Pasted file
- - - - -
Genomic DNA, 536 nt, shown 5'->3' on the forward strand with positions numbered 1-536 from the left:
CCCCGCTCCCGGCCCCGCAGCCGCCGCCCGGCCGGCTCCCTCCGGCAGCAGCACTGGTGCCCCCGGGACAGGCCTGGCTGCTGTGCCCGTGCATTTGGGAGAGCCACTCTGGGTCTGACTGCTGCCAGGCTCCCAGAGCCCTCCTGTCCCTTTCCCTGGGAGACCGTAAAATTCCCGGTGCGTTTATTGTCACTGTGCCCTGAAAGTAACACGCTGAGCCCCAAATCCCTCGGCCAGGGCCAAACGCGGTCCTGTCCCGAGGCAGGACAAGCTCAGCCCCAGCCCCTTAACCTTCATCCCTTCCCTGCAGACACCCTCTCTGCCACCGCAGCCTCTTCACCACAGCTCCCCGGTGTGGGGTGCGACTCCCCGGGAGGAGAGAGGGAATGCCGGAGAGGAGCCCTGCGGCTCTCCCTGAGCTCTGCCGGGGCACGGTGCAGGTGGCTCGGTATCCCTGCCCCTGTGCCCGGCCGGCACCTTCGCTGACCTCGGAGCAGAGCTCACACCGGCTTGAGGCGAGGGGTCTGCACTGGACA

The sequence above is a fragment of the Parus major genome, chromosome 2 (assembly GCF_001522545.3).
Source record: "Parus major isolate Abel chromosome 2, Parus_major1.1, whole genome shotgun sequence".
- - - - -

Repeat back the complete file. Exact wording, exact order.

Genomic DNA, 536 nt, shown 5'->3' on the forward strand with positions numbered 1-536 from the left:
CCCCGCTCCCGGCCCCGCAGCCGCCGCCCGGCCGGCTCCCTCCGGCAGCAGCACTGGTGCCCCCGGGACAGGCCTGGCTGCTGTGCCCGTGCATTTGGGAGAGCCACTCTGGGTCTGACTGCTGCCAGGCTCCCAGAGCCCTCCTGTCCCTTTCCCTGGGAGACCGTAAAATTCCCGGTGCGTTTATTGTCACTGTGCCCTGAAAGTAACACGCTGAGCCCCAAATCCCTCGGCCAGGGCCAAACGCGGTCCTGTCCCGAGGCAGGACAAGCTCAGCCCCAGCCCCTTAACCTTCATCCCTTCCCTGCAGACACCCTCTCTGCCACCGCAGCCTCTTCACCACAGCTCCCCGGTGTGGGGTGCGACTCCCCGGGAGGAGAGAGGGAATGCCGGAGAGGAGCCCTGCGGCTCTCCCTGAGCTCTGCCGGGGCACGGTGCAGGTGGCTCGGTATCCCTGCCCCTGTGCCCGGCCGGCACCTTCGCTGACCTCGGAGCAGAGCTCACACCGGCTTGAGGCGAGGGGTCTGCACTGGACA

The sequence above is a fragment of the Parus major genome, chromosome 2 (assembly GCF_001522545.3).
Source record: "Parus major isolate Abel chromosome 2, Parus_major1.1, whole genome shotgun sequence".